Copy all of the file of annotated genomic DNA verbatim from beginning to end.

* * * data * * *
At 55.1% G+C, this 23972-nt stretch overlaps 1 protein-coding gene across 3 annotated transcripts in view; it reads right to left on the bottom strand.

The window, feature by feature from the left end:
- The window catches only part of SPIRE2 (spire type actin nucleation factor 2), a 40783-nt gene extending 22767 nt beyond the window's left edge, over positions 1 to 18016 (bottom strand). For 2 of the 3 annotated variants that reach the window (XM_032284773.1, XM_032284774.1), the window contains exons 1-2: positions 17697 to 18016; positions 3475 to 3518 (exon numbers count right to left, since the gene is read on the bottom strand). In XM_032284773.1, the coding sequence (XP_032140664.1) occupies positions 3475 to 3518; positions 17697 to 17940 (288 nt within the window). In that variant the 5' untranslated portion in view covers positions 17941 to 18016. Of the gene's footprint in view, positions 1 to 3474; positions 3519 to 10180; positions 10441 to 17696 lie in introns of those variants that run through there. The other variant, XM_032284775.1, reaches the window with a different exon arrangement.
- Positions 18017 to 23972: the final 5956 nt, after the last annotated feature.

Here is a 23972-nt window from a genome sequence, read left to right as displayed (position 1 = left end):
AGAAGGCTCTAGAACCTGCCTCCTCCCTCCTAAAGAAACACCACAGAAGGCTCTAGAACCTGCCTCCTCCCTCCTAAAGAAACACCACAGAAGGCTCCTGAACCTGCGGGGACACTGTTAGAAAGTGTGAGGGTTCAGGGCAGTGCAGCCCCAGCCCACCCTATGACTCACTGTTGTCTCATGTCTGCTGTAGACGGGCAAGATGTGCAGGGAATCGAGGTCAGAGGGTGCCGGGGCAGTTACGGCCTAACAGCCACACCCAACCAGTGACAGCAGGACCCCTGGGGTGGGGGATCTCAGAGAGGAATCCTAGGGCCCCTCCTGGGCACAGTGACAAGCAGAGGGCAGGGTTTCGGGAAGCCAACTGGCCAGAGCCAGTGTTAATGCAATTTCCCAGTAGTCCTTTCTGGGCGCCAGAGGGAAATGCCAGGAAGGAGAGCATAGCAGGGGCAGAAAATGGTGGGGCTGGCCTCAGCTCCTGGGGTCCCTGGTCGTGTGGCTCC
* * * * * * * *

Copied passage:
At 55.1% G+C, this 23972-nt stretch overlaps 1 protein-coding gene across 3 annotated transcripts in view; it reads right to left on the bottom strand.

The window, feature by feature from the left end:
- The window catches only part of SPIRE2 (spire type actin nucleation factor 2), a 40783-nt gene extending 22767 nt beyond the window's left edge, over positions 1 to 18016 (bottom strand). For 2 of the 3 annotated variants that reach the window (XM_032284773.1, XM_032284774.1), the window contains exons 1-2: positions 17697 to 18016; positions 3475 to 3518 (exon numbers count right to left, since the gene is read on the bottom strand). In XM_032284773.1, the coding sequence (XP_032140664.1) occupies positions 3475 to 3518; positions 17697 to 17940 (288 nt within the window). In that variant the 5' untranslated portion in view covers positions 17941 to 18016. Of the gene's footprint in view, positions 1 to 3474; positions 3519 to 10180; positions 10441 to 17696 lie in introns of those variants that run through there. The other variant, XM_032284775.1, reaches the window with a different exon arrangement.
- Positions 18017 to 23972: the final 5956 nt, after the last annotated feature.

Here is a 23972-nt window from a genome sequence, read left to right as displayed (position 1 = left end):
AGAAGGCTCTAGAACCTGCCTCCTCCCTCCTAAAGAAACACCACAGAAGGCTCTAGAACCTGCCTCCTCCCTCCTAAAGAAACACCACAGAAGGCTCCTGAACCTGCGGGGACACTGTTAGAAAGTGTGAGGGTTCAGGGCAGTGCAGCCCCAGCCCACCCTATGACTCACTGTTGTCTCATGTCTGCTGTAGACGGGCAAGATGTGCAGGGAATCGAGGTCAGAGGGTGCCGGGGCAGTTACGGCCTAACAGCCACACCCAACCAGTGACAGCAGGACCCCTGGGGTGGGGGATCTCAGAGAGGAATCCTAGGGCCCCTCCTGGGCACAGTGACAAGCAGAGGGCAGGGTTTCGGGAAGCCAACTGGCCAGAGCCAGTGTTAATGCAATTTCCCAGTAGTCCTTTCTGGGCGCCAGAGGGAAATGCCAGGAAGGAGAGCATAGCAGGGGCAGAAAATGGTGGGGCTGGCCTCAGCTCCTGGGGTCCCTGGTCGTGTGGCTCC